Everywhere the story was the same. Even the commanders no longer wanted to fight. In September and October 1948, the provincial cities of Kaifeng, Tsinan, Chefoo and Linyi fell to the Communists almost without a struggle. Overnight Chiang lost three hundred thousand troops, including the 93rd Army, the 6oth Army and the 70th Army. Not a single one of these commanders fought to the death as the generalissimo had ordered. Some fifty generals preserved their lives by mutinying, surrendering or allowing themselves to be captured. Eighteen full divisions, nine brigades and fifteen regiments within the space of two months were wiped out. Casualties were few. Everywhere white flags were hoisted.
The darkest hour for Chiang Kai-shek was at hand. With the Kuomintang soldiers facing them in a revolutionary mood, the Communists struck swiftly to take full advantage of the situation. In Manchuria, while the soldiers in Changchun were running out to join his besieging forces, General Lin Piao concentrated his main forces in the south and cut the Liaoning corridor through which Chiang's commanders had hoped, in the event of an emergency, to escape through the Great Wall into North China.
That emergency was now on them and the generalissimo, himself, flew to
Manchuria. Into an already disintegrating situation, China's dictator
introduced a last element of chaos. Lin Piao had surrounded the city of
Chinchow, main Kuomintang supply and transport base. Chiang ordered an
army group of twelve divisions under General Liao Yao-hsiang to the relief
of the beleaguered city. Chinchow, however, fell and with it 120,000 troops
while the Liao Army Group was just a little way out of Mukden.
| The Communists, with all-out victory
in sight, never hesitated. Instead of waiting many weeks to repair the railways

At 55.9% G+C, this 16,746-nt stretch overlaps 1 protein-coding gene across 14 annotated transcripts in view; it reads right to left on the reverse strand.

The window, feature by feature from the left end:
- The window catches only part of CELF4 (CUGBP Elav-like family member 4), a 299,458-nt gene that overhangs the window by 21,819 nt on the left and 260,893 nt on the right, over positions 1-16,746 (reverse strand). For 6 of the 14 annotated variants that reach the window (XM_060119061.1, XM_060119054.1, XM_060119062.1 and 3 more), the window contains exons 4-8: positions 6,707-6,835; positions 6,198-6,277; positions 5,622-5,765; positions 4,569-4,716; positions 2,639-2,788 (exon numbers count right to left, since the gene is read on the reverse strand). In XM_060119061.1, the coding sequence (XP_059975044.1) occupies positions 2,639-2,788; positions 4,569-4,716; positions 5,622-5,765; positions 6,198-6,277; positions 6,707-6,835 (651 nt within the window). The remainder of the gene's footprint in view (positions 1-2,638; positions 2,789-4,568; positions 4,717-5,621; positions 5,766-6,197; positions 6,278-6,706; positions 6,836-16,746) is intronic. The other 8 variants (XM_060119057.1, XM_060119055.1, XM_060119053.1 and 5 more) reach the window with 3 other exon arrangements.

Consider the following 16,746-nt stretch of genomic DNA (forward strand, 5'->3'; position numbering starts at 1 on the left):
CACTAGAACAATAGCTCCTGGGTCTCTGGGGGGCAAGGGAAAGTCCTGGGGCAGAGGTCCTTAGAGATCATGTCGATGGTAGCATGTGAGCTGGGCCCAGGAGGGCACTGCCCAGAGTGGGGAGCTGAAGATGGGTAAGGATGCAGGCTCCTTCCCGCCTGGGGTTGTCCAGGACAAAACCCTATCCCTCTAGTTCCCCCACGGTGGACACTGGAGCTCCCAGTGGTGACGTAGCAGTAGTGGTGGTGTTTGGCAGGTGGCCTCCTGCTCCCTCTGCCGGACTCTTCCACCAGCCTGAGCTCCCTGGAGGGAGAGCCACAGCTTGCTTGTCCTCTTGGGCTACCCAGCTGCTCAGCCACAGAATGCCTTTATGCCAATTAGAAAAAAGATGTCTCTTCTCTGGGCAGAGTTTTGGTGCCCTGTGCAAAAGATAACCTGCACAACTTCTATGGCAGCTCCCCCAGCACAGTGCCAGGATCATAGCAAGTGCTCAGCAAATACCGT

and amass supplies, General Lin Piao immediately dispatched his soldiers
on foot through the Great Wall and south into China proper. Advancing as
much as fifty and sixty miles a day, columns of Lin Piao covered eight hundred
miles within twenty days and in early December 1948 reached the railway
junction of Fengtai near Peiping. General Fu Tso-yi, who had ruled Inner
Mongolia for many years and who was considered one of China's better generals,
was shaken from his slumbers by the advent of this force which he thought
was many miles distant. Although only a few patrols had arrived, Fu was
so badly upset that he hastily withdrew behind the walls of Peiping where
he started bargaining with the Communists to have his name taken off the
list of "war criminals."
In the meantime, the rest of Lin Piao's army poured down through the
Great Wall and joined forces with the Communist detachments from Shansi,
Shantung and Hopei. Within the space of a few days, North China's greatest
port, Tientsin, fell to Lin Piao's fur-hatted Manchurians. Peiping, the
ancient capital of the empire, soon followed suit.
The depth and extent of the military crisis which overcame China in 1948
was fully foreseen neither by the Communists nor by Chiang Kai-shek. It
would seem that the Communists seriously underestimated the collapse of
morale on their opponent's side. The politically active masses in Chiang's